Referring to FIG. 5, six side-by-side chutes 62 and 64 are positioned at the end of rolling surface 24 for feeding eggs 8 from the basket 30 into a transportable receptacle or flat 66 passing below the basket 30 on a conveyor 10. Each chute 62 and 64 preferably has an egg receiving end 68 which is rounded to receive the rolling egg in a manner to prevent damage to the egg.
Each flat 66 may be of the conventional kind with five longitudinally-spaced transversely-extending rows of egg receiving compartments 70, there being six compartments 70 in each row so that each flat 66 has a total of 30 egg-receiving compartments 16. The speeds of the basket 30 and conveyor 37 are synchronized in a manner which will be clearly apparent from the following description.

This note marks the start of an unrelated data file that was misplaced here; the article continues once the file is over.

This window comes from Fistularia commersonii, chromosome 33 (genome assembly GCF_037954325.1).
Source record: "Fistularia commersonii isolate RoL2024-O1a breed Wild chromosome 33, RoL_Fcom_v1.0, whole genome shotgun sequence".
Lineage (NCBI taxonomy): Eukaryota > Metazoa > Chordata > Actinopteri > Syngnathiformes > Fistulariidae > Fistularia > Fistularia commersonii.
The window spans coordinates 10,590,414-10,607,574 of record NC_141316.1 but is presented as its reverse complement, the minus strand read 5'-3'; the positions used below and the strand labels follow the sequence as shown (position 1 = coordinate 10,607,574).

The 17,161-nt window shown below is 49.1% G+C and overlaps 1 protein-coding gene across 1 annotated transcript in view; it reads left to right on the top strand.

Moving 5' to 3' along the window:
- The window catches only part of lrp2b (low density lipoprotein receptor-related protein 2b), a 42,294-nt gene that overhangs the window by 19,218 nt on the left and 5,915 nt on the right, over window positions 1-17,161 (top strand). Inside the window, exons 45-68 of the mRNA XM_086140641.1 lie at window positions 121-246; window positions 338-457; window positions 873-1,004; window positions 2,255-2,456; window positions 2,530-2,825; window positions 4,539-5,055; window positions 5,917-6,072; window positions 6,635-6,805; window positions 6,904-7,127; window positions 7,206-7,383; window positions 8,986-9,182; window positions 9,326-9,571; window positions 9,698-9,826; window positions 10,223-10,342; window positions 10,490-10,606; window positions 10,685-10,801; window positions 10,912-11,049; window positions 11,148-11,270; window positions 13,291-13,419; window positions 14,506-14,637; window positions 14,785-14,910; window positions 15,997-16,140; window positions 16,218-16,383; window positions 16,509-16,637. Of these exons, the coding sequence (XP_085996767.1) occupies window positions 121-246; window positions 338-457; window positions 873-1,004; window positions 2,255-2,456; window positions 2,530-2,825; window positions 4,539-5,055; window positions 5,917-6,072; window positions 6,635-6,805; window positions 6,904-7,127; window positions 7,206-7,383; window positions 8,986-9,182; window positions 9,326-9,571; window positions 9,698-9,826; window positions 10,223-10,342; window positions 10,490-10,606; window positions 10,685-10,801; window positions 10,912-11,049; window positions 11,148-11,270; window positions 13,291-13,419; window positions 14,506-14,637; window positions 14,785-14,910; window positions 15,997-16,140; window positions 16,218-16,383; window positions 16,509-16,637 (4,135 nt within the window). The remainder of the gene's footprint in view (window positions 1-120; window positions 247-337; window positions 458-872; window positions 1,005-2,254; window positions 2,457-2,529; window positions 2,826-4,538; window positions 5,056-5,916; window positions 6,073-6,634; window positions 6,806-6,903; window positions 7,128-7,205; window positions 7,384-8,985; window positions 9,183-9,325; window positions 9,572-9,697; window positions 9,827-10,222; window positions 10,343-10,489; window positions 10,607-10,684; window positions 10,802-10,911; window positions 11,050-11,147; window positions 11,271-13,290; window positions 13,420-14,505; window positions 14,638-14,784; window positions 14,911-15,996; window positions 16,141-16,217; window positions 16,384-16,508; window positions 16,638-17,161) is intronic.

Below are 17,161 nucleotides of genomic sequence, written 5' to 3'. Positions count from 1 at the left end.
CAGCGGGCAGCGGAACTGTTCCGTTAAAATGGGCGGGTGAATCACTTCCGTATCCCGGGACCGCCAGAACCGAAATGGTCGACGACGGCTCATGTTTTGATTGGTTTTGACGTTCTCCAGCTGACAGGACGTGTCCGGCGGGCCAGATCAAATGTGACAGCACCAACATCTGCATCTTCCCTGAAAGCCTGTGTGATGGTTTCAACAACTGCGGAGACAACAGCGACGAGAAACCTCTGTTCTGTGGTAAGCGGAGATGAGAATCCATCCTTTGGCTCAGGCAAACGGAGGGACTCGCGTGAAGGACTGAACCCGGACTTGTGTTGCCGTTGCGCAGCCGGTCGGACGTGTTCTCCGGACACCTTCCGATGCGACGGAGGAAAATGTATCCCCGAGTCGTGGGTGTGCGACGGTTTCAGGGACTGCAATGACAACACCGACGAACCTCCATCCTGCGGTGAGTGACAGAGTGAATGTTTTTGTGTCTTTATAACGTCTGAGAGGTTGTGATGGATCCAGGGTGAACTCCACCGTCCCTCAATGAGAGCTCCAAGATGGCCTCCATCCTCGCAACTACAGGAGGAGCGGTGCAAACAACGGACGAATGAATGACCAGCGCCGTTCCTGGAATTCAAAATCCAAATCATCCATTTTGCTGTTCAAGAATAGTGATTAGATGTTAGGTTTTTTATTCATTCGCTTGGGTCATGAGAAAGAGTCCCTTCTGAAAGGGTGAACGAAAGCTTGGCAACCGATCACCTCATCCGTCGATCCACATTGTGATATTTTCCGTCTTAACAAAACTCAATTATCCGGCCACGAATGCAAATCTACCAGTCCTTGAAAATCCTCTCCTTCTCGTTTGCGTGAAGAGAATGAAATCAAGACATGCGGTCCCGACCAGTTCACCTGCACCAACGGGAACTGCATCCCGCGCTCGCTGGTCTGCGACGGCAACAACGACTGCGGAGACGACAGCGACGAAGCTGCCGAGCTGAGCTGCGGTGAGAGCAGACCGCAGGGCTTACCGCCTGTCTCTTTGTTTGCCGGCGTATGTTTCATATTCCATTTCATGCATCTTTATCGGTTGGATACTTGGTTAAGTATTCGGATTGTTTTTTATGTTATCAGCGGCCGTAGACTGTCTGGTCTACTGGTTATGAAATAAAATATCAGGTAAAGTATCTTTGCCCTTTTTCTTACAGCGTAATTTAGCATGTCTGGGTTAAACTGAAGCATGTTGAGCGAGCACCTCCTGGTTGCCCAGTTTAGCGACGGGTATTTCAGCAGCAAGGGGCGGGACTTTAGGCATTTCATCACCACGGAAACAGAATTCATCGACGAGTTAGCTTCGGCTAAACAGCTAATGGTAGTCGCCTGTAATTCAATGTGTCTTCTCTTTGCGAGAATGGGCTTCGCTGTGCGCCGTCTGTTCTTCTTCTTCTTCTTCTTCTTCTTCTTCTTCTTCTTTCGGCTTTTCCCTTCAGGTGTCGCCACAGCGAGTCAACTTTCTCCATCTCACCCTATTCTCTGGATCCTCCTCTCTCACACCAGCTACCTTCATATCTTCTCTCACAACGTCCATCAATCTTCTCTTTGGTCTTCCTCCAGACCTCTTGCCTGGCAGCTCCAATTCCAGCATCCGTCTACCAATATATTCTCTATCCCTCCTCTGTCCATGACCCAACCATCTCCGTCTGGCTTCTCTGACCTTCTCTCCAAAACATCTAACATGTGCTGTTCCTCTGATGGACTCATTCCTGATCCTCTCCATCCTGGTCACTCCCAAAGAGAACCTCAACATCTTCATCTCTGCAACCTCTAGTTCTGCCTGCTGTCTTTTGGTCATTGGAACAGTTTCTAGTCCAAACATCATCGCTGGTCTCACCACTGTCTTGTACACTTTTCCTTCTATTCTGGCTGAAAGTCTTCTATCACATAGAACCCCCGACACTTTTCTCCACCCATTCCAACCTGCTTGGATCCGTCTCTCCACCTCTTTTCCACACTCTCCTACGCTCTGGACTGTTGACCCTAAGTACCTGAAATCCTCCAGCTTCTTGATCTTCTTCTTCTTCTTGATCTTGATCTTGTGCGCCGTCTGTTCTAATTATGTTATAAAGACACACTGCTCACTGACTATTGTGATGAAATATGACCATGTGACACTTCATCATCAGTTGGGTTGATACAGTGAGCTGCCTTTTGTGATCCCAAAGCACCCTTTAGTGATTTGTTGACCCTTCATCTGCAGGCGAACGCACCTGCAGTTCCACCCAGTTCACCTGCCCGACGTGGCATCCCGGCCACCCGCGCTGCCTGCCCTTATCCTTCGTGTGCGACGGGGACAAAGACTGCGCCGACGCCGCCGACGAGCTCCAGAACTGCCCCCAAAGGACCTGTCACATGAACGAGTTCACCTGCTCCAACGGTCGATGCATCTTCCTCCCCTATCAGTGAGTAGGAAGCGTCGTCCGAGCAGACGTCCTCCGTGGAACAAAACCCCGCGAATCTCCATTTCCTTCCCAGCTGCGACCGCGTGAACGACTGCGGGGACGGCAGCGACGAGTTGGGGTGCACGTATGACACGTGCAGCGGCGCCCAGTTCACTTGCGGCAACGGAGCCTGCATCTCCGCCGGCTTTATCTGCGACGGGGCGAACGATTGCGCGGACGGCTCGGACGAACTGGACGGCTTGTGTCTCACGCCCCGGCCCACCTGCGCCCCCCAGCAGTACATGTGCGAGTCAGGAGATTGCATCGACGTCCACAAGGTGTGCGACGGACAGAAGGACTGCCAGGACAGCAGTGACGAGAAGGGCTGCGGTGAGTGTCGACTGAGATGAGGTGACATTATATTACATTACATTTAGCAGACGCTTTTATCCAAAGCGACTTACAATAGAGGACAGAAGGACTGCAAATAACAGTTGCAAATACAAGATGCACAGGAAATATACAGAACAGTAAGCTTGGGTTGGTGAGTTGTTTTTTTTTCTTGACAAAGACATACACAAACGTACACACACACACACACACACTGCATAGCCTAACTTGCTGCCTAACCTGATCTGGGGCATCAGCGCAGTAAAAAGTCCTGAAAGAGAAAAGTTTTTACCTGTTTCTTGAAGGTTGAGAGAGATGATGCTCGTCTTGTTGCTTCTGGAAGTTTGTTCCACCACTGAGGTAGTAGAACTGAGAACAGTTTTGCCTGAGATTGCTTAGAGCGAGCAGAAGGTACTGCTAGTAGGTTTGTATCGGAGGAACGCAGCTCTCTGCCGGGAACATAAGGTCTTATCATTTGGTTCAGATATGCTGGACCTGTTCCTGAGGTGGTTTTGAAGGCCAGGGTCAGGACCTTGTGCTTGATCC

The six chutes are alternatively longer and shorter, with there being longer chutes 64 and shorter chutes 62. The longer chutes 64 are positioned to receive eggs 8 from each alternate set of compartments 48, 50, 52, and the shorter chutes 62 are positioned to receive eggs 8 from each intervening staggered set of compartments 54, 56, 58.
Flat conveyor 10 is mounted immediately below the egg transport on sprockets 72 and 74. The conveyor has dividers 76 extending outwardly to push the flat along and to position the flat with respect to time for synchronization.
Denester 20 is mounted at the upstream end of flat conveyor 10 and operates to deposit a flat when an open spot on the conveyor is available. Denester 20 can be any commercially available denester suitable to handle the type of transportable egg receptacle being used.